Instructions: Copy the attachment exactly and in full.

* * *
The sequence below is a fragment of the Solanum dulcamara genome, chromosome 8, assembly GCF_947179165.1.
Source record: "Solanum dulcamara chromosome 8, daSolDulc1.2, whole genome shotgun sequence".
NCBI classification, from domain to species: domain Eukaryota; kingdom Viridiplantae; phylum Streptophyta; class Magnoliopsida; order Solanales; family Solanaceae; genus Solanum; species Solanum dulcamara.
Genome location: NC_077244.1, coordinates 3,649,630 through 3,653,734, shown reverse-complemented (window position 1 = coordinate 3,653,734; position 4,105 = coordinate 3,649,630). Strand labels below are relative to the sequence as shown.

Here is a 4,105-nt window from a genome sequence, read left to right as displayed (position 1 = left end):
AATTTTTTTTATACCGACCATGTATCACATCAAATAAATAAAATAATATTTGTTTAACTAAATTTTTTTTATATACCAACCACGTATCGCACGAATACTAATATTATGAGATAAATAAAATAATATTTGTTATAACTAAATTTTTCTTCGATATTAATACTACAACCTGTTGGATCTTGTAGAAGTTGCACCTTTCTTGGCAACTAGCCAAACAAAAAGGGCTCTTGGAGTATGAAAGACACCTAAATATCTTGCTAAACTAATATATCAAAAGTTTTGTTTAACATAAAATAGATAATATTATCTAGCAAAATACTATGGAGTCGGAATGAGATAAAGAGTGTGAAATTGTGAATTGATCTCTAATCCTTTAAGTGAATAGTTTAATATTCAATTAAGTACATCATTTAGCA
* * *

The sequence below is a fragment of the Solanum dulcamara genome, chromosome 8, assembly GCF_947179165.1.
Source record: "Solanum dulcamara chromosome 8, daSolDulc1.2, whole genome shotgun sequence".
NCBI classification, from domain to species: domain Eukaryota; kingdom Viridiplantae; phylum Streptophyta; class Magnoliopsida; order Solanales; family Solanaceae; genus Solanum; species Solanum dulcamara.
Genome location: NC_077244.1, coordinates 3,649,630 through 3,653,734, shown reverse-complemented (window position 1 = coordinate 3,653,734; position 4,105 = coordinate 3,649,630). Strand labels below are relative to the sequence as shown.

Here is a 4,105-nt window from a genome sequence, read left to right as displayed (position 1 = left end):
AATTTTTTTTATACCGACCATGTATCACATCAAATAAATAAAATAATATTTGTTTAACTAAATTTTTTTTATATACCAACCACGTATCGCACGAATACTAATATTATGAGATAAATAAAATAATATTTGTTATAACTAAATTTTTCTTCGATATTAATACTACAACCTGTTGGATCTTGTAGAAGTTGCACCTTTCTTGGCAACTAGCCAAACAAAAAGGGCTCTTGGAGTATGAAAGACACCTAAATATCTTGCTAAACTAATATATCAAAAGTTTTGTTTAACATAAAATAGATAATATTATCTAGCAAAATACTATGGAGTCGGAATGAGATAAAGAGTGTGAAATTGTGAATTGATCTCTAATCCTTTAAGTGAATAGTTTAATATTCAATTAAGTACATCATTTAGCA